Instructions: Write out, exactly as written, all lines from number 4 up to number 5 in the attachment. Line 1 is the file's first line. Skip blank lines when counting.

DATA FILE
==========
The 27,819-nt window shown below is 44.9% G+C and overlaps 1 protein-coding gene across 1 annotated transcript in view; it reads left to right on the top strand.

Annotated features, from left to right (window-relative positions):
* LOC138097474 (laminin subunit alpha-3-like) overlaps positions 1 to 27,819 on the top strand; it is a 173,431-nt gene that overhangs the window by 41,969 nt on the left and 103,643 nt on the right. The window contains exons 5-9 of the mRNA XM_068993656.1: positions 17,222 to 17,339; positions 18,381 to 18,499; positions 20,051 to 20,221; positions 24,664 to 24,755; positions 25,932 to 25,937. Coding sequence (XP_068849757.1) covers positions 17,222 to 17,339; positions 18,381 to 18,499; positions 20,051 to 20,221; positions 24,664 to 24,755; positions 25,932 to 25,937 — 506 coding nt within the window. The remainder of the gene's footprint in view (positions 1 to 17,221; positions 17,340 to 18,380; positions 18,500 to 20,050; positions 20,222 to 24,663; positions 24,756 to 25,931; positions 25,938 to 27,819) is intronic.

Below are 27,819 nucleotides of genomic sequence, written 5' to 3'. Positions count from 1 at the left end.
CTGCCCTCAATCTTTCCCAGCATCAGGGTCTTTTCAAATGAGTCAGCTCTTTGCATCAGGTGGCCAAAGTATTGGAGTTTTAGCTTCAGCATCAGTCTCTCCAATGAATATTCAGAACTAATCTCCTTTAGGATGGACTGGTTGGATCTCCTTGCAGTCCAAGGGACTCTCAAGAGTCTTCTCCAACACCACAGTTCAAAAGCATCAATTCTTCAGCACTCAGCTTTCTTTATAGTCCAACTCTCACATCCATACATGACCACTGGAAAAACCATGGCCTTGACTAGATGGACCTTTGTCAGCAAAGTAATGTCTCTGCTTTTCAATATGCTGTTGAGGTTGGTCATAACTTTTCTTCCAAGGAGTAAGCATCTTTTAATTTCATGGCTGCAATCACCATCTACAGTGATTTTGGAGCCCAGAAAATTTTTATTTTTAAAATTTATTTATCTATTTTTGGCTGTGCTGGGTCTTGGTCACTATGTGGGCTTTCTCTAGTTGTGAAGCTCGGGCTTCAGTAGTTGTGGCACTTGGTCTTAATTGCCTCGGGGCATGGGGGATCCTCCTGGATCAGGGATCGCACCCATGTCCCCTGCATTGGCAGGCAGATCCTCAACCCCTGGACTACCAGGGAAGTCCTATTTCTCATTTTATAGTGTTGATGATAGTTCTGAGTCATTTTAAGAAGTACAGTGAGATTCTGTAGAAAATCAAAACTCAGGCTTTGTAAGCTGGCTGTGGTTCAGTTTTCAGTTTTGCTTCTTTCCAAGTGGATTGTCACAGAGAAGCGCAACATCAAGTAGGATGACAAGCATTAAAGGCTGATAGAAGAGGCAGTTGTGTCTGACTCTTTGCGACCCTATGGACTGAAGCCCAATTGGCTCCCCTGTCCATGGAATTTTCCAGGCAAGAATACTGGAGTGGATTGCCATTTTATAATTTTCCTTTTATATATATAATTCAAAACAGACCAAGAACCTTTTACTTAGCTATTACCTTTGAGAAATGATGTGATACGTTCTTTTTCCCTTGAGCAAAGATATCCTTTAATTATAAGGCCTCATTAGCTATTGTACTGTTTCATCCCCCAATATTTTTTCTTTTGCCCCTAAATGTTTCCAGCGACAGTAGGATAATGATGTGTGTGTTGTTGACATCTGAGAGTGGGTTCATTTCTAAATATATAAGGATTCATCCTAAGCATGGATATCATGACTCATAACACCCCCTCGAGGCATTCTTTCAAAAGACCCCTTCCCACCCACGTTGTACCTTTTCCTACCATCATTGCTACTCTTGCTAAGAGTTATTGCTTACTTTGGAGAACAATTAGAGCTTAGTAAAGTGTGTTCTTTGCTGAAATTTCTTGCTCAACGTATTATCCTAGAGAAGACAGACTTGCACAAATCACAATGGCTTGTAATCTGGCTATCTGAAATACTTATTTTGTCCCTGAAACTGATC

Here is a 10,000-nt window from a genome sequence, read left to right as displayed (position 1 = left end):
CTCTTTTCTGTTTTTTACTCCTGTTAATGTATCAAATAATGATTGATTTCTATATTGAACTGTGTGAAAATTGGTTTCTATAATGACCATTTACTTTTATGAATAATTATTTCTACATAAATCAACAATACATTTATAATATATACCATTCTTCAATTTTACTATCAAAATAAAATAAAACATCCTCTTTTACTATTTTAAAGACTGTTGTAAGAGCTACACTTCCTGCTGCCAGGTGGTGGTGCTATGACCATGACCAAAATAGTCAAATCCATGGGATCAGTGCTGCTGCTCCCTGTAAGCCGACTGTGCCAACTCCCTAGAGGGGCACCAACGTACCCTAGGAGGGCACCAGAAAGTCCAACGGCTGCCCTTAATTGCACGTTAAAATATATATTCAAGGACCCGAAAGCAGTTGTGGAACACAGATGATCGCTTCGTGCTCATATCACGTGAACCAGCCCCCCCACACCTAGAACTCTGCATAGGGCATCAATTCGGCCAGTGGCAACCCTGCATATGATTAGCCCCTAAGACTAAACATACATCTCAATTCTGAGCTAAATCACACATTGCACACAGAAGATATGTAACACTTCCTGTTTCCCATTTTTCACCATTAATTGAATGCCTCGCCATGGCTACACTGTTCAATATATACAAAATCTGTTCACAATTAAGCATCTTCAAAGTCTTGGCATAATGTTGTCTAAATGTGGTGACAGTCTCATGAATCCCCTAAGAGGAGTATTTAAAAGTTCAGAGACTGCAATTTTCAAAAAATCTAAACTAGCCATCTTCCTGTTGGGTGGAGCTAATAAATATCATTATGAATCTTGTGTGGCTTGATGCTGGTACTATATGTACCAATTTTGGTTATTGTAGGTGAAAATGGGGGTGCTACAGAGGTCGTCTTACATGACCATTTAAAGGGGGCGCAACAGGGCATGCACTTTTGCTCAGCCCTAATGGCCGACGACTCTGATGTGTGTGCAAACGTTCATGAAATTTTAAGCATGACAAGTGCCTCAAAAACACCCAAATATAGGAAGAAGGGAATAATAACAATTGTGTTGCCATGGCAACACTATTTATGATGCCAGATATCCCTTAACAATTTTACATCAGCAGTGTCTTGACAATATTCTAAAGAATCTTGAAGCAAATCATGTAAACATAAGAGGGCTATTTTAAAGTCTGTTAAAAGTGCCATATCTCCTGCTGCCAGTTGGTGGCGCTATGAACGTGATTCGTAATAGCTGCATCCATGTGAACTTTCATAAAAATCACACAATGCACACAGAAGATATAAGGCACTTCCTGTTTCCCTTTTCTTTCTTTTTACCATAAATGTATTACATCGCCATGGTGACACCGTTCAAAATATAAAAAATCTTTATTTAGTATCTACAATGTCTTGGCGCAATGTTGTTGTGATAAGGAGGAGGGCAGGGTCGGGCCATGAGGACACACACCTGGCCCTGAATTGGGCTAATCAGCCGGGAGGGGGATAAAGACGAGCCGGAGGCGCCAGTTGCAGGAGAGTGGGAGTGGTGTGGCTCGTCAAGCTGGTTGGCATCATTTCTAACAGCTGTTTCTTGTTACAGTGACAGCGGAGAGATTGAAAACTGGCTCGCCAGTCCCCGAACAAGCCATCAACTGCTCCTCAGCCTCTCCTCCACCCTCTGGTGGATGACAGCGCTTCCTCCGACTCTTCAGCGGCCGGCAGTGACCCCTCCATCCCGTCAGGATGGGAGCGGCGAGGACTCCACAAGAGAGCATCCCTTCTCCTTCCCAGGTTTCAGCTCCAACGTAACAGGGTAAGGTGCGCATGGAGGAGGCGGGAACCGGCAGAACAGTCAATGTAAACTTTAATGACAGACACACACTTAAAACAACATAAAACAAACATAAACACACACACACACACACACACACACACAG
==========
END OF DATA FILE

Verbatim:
Below are 27,819 nucleotides of genomic sequence, written 5' to 3'. Positions count from 1 at the left end.
CTGCCCTCAATCTTTCCCAGCATCAGGGTCTTTTCAAATGAGTCAGCTCTTTGCATCAGGTGGCCAAAGTATTGGAGTTTTAGCTTCAGCATCAGTCTCTCCAATGAATATTCAGAACTAATCTCCTTTAGGATGGACTGGTTGGATCTCCTTGCAGTCCAAGGGACTCTCAAGAGTCTTCTCCAACACCACAGTTCAAAAGCATCAATTCTTCAGCACTCAGCTTTCTTTATAGTCCAACTCTCACATCCATACATGACCACTGGAAAAACCATGGCCTTGACTAGATGGACCTTTGTCAGCAAAGTAATGTCTCTGCTTTTCAATATGCTGTTGAGGTTGGTCATAACTTTTCTTCCAAGGAGTAAGCATCTTTTAATTTCATGGCTGCAATCACCATCTACAGTGATTTTGGAGCCCAGAAAATTTTTATTTTTAAAATTTATTTATCTATTTTTGGCTGTGCTGGGTCTTGGTCACTATGTGGGCTTTCTCTAGTTGTGAAGCTCGGGCTTCAGTAGTTGTGGCACTTGGTCTTAATTGCCTCGGGGCATGGGGGATCCTCCTGGATCAGGGATCGCACCCATGTCCCCTGCATTGGCAGGCAGATCCTCAACCCCTGGACTACCAGGGAAGTCCTATTTCTCATTTTATAGTGTTGATGATAGTTCTGAGTCATTTTAAGAAGTACAGTGAGATTCTGTAGAAAATCAAAACTCAGGCTTTGTAAGCTGGCTGTGGTTCAGTTTTCAGTTTTGCTTCTTTCCAAGTGGATTGTCACAGAGAAGCGCAACATCAAGTAGGATGACAAGCATTAAAGGCTGATAGAAGAGGCAGTTGTGTCTGACTCTTTGCGACCCTATGGACTGAAGCCCAATTGGCTCCCCTGTCCATGGAATTTTCCAGGCAAGAATACTGGAGTGGATTGCCATTTTATAATTTTCCTTTTATATATATAATTCAAAACAGACCAAGAACCTTTTACTTAGCTATTACCTTTGAGAAATGATGTGATACGTTCTTTTTCCCTTGAGCAAAGATATCCTTTAATTATAAGGCCTCATTAGCTATTGTACTGTTTCATCCCCCAATATTTTTTCTTTTGCCCCTAAATGTTTCCAGCGACAGTAGGATAATGATGTGTGTGTTGTTGACATCTGAGAGTGGGTTCATTTCTAAATATATAAGGATTCATCCTAAGCATGGATATCATGACTCATAACACCCCCTCGAGGCATTCTTTCAAAAGACCCCTTCCCACCCACGTTGTACCTTTTCCTACCATCATTGCTACTCTTGCTAAGAGTTATTGCTTACTTTGGAGAACAATTAGAGCTTAGTAAAGTGTGTTCTTTGCTGAAATTTCTTGCTCAACGTATTATCCTAGAGAAGACAGACTTGCACAAATCACAATGGCTTGTAATCTGGCTATCTGAAATACTTATTTTGTCCCTGAAACTGATC